Syria: There are a number of financial restrictions in place in relation to trades in certain Syrian public or guaranteed bonds and the establishment of new banking relationships. 

Terrorism: The Terrorist Asset-Freezing etc. Act 2010 prohibits the provision of financial services, directly or indirectly or for the significant benefit of a designated person. 
Are there any exemptions? Yes there are in a number of cases, though all requiring specific written exemptions or licences.  Some sanctions though, notably the main Russian set, are absolute prohibitions, with no exemptions or licensing grounds.
Who is on the list? Financial sanctions, depending on the type of sanction, are targeted at individuals, entities, sectors or countries. Where there are sector specific or country wide financial sanctions or directions in place, these will be highlighted on the OFSI’s website. Currently it maintains two lists of financial sanctions targets, one of which is a consolidated list of all designated persons and another list of entities subject to specific capital market restrictions.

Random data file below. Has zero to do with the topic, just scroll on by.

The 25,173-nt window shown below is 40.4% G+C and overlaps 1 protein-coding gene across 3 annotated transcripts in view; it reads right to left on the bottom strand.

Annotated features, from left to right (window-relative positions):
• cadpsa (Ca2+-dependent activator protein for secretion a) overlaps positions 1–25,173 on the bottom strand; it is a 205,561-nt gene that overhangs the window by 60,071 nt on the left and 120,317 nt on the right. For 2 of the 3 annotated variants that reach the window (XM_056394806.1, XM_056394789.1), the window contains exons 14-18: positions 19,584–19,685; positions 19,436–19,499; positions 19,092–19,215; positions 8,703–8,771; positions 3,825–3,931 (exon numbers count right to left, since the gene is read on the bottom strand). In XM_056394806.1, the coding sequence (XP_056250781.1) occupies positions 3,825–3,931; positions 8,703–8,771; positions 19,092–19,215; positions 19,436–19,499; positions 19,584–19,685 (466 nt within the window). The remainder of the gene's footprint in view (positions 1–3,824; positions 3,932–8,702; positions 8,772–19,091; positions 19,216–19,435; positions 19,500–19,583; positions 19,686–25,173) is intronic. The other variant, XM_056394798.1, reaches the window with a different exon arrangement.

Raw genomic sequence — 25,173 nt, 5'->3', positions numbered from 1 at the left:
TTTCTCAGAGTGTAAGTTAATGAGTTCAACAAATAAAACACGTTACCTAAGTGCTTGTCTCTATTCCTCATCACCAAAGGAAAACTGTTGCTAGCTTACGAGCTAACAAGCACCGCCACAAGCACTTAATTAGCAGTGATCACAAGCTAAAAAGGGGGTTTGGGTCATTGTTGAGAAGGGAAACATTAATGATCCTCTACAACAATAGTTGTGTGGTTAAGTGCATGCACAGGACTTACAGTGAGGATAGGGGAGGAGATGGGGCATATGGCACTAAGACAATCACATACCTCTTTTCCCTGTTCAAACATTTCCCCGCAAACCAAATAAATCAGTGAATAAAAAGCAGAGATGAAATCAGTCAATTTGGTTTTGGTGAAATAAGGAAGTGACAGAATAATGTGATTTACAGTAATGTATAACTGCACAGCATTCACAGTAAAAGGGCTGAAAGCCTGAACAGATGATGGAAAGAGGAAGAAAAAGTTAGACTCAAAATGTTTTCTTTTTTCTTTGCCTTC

When searching the consolidated list, you may find that you match the name or part of the name of the person or entity you are dealing with to a name on the list. This is known as a name match, and it may not necessarily mean that the person or entity you are dealing with is subject to sanctions. The consolidated list generally contains additional identifying information, such as date of birth, passport details, nationality, last known address, and employment or government role. You should consider all of the information that you hold on the person or entity you are dealing with against the information on the consolidated list to determine if you have a real match, usually known as a target match. Common sense rules apply.
About the expert

GLittlejohn_150George Littlejohn MCSI, senior adviser, CISI, has made a special study of sanctions, particularly in light of the Institute’s work with Russian institutions, including the Bank of Russia. This work – particularly the conversion of the CISI’s main exam, the International Introduction to Securities & Investment, into a dual-language programme – has received significant financial and other backing from the UK Foreign & Commonwealth Office in 2016–2017 as part of the cross-government Prosperity Fund programme.